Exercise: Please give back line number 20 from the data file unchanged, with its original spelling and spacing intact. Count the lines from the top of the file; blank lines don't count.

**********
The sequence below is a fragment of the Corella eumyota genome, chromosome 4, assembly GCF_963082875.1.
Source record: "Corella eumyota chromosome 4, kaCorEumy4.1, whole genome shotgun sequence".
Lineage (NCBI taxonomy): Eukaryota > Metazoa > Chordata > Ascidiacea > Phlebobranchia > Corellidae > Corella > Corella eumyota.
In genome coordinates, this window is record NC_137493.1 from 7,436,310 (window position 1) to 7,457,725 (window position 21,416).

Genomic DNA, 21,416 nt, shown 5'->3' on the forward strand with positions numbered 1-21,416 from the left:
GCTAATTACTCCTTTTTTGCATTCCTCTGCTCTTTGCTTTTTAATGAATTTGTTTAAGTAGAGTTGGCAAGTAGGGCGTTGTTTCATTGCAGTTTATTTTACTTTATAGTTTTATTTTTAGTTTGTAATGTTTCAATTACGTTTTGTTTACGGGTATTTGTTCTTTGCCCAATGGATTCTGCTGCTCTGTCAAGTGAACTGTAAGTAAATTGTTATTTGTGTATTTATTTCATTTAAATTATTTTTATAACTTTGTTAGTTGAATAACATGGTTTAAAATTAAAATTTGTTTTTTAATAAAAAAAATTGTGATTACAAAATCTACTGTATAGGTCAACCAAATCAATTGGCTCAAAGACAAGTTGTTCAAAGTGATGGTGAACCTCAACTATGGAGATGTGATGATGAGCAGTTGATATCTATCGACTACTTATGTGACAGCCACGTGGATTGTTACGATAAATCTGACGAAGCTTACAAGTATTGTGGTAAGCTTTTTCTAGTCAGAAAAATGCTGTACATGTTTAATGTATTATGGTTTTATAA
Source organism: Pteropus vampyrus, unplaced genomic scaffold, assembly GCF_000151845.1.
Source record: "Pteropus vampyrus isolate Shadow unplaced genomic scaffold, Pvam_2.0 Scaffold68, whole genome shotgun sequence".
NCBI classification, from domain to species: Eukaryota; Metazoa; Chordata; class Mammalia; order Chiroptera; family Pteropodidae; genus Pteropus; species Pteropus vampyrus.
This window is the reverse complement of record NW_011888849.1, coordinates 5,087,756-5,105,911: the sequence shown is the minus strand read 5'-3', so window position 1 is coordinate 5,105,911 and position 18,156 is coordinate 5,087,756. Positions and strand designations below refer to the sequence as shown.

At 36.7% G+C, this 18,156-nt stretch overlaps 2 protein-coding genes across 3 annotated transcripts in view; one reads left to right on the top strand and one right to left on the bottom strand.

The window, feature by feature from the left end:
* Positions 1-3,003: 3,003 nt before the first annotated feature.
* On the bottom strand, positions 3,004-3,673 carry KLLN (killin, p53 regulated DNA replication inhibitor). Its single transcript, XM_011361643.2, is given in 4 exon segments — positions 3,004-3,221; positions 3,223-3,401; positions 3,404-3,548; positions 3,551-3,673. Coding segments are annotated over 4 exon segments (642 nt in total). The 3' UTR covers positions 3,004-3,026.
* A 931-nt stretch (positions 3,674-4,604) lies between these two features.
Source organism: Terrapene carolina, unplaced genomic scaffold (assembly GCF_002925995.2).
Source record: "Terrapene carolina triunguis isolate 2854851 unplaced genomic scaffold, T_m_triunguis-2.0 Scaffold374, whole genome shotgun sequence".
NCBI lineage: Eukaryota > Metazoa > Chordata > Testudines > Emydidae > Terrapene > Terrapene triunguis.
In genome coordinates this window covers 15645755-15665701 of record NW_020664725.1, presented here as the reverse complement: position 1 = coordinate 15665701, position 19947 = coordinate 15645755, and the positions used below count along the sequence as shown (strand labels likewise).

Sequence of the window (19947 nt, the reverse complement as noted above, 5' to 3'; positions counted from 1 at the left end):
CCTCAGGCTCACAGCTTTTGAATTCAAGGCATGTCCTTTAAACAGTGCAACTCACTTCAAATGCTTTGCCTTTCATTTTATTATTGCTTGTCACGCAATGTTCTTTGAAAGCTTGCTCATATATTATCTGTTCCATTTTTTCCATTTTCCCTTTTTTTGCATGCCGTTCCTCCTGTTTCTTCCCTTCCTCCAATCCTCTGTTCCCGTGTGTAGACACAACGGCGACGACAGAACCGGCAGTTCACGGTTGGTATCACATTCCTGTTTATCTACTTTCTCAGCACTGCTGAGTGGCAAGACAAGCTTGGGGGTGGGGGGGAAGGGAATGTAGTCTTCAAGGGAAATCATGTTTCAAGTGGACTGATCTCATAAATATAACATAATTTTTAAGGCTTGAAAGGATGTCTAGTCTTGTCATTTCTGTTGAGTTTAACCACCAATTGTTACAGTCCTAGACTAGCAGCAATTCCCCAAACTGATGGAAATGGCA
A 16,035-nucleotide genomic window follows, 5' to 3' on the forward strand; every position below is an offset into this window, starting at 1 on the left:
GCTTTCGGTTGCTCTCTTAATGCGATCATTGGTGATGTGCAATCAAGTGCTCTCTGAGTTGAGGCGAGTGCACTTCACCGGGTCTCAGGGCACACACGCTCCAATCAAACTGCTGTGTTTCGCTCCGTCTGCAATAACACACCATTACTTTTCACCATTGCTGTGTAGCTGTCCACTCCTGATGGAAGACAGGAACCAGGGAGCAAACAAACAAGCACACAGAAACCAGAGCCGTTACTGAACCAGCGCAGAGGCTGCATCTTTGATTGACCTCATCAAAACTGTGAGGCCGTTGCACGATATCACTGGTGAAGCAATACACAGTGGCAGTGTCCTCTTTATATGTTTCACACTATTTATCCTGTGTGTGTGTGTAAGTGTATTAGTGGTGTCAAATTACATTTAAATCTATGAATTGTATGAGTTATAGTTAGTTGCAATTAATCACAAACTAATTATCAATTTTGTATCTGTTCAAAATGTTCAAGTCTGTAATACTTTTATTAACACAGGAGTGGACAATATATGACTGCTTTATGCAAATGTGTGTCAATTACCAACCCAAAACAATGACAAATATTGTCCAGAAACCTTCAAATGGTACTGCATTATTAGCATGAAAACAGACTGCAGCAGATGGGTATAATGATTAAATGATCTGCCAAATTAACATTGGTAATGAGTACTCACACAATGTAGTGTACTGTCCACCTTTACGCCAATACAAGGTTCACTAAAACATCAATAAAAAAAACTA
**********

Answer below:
Sequence of the window (19947 nt, the reverse complement as noted above, 5' to 3'; positions counted from 1 at the left end):